Well I am writing this now and getting caught up on Supernatural. 🙂 I only have four more episodes, so no spoilers, please! Anyway, I’m trying to get the writing juices flowing again, so that’s the reason for this post. Tomorrow I get back to real writing; there will be more horror stories coming your way and the next chapter of Darkest Timeline!

For now, here’s a Supernatural meme:

THE ONE THAT GOT AWAY : WOMEN OF HORROR ANTHOLOGY VOLUME THREE

The official announcement of the upcoming publication of my short story, “The Trial of Jehenne de Brigue”! So psyched to officially become a member of the sisterhood of the #WomenofHorror!

KANDISHA PRESS

Thank you to all who submitted to our open call for Volume 3 of our Women of Horror Anthology series. We were so overwhelmed with submissions that we had to make some difficult choices. Below is the list of authors we selected for Volume 3, as well as a partial list of acceptances for Volumes 4, 5 and maybe even 6!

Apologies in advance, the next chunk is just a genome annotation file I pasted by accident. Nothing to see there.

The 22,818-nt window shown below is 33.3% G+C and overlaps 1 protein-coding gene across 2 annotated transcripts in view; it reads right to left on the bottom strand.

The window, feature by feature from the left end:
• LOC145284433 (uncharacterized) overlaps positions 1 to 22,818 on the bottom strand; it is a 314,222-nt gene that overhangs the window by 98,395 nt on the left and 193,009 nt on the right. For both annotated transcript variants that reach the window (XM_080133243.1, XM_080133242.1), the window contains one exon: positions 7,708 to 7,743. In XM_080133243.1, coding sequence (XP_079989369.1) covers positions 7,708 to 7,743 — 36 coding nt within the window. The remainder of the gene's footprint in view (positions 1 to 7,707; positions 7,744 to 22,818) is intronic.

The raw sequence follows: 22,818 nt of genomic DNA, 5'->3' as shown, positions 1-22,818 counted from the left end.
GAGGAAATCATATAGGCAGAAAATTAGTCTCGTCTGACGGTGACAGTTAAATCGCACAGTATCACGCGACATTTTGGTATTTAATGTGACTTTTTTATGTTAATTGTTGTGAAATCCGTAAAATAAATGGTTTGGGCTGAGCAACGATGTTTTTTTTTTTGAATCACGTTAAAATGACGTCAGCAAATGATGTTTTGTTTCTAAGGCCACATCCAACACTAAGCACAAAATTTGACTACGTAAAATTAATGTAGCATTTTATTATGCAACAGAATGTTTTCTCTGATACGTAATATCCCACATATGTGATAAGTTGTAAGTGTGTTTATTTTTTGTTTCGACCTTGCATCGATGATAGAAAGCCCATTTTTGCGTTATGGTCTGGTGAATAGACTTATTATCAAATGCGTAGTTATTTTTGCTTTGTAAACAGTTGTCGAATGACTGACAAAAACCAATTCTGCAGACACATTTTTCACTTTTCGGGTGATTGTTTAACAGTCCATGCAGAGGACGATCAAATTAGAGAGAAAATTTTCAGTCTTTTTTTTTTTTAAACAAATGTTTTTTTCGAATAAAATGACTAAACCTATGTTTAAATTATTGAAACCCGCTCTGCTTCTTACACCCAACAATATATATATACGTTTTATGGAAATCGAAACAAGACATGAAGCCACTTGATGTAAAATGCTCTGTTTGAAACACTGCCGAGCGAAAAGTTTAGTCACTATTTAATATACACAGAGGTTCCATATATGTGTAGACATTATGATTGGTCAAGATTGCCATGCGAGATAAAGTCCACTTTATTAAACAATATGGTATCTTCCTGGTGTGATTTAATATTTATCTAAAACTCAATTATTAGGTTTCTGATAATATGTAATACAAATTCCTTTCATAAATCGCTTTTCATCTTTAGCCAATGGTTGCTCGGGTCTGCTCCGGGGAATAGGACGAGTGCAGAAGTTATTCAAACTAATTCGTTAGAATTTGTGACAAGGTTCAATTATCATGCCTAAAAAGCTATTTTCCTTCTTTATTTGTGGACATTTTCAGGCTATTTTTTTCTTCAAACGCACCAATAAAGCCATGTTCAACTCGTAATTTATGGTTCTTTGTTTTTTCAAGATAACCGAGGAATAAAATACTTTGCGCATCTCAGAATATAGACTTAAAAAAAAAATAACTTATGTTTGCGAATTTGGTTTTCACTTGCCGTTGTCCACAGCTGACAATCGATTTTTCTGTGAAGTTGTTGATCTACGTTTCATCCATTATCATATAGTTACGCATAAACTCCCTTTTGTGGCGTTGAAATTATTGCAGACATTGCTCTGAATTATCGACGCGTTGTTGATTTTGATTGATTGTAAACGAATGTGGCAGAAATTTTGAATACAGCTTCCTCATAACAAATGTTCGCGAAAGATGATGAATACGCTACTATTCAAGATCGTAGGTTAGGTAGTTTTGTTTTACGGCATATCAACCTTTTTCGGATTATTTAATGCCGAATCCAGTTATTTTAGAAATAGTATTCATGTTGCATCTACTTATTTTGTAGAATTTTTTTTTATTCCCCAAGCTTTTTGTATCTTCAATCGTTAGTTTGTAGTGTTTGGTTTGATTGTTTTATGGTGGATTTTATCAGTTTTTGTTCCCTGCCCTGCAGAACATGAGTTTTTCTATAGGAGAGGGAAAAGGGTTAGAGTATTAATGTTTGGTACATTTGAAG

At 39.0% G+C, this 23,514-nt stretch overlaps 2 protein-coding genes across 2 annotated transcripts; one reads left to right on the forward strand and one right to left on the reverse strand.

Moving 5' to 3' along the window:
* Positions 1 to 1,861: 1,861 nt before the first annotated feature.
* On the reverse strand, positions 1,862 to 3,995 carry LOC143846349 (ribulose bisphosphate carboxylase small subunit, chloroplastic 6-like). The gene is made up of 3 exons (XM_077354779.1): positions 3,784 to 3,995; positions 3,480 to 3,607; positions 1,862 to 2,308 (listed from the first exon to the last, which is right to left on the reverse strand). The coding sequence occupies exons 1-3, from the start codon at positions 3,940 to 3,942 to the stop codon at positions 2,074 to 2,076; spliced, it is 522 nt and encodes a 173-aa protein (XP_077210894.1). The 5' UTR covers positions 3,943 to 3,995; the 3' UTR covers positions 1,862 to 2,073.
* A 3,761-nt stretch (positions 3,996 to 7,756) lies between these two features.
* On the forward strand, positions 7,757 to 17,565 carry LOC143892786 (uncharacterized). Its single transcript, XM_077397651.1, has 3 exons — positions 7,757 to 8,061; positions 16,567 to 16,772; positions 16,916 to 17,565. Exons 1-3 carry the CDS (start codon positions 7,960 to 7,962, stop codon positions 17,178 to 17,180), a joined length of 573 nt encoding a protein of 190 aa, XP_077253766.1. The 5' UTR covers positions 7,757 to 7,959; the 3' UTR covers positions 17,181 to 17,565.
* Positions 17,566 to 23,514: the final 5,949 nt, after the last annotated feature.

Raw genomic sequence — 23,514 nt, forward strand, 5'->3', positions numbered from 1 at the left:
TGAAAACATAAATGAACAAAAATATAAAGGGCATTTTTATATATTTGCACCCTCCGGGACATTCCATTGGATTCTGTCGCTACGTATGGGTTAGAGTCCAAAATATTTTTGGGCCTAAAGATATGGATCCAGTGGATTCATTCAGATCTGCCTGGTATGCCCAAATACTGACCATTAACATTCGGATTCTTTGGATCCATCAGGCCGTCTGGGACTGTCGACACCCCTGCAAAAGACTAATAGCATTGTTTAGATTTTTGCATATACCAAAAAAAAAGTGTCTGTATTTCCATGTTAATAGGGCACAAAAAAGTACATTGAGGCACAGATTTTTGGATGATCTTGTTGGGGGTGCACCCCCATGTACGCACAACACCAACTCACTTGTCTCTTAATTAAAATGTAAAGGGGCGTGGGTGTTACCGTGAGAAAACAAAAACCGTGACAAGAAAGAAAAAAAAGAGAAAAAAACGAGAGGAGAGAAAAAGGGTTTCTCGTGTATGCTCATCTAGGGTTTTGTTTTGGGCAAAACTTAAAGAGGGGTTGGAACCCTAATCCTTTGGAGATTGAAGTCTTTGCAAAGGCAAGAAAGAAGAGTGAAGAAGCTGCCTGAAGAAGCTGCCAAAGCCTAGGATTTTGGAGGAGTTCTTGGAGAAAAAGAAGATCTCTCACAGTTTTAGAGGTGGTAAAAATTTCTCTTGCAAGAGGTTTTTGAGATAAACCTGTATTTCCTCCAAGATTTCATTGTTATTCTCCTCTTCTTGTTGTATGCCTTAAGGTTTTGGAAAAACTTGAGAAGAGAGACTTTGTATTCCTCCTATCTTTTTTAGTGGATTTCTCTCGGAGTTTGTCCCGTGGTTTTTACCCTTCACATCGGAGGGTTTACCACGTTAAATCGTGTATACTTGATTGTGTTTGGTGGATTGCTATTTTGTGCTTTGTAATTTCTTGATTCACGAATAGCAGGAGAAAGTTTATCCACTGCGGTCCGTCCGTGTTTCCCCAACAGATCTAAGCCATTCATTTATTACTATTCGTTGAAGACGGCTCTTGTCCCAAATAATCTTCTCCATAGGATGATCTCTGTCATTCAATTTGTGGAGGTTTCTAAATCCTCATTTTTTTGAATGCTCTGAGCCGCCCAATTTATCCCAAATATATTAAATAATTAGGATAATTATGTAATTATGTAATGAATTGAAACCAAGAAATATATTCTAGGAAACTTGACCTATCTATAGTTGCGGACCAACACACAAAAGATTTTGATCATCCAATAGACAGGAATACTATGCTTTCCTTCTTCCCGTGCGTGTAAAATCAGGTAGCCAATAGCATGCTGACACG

We hope to release Volume 3 in time for Women in Horror Month, February 2021.

The following are the authors we chose for VOLUME THREE:

CARMEN BACA – Atla’s Journey
USHASI SEN BASU – Nightcrawler
DEMI-LOUISE BLACKBURN – Call Of The Tide
ASHLEY BURNS – Simba Of The Suburbs
R.A. BUSBY – Kiss
AMIRA KRISTA CALVO – Heavy Metal Coffin
DAWN DeBRAAL – Invasive Species
SHAWNNA DERESCH – Little Sally Ann
ELLIE DOUGLAS – Rippers
FAITH PIERCE – Bodiless
AMY GRECH – Cold Comfort
K.C. GRIFANT – Minor Malfunction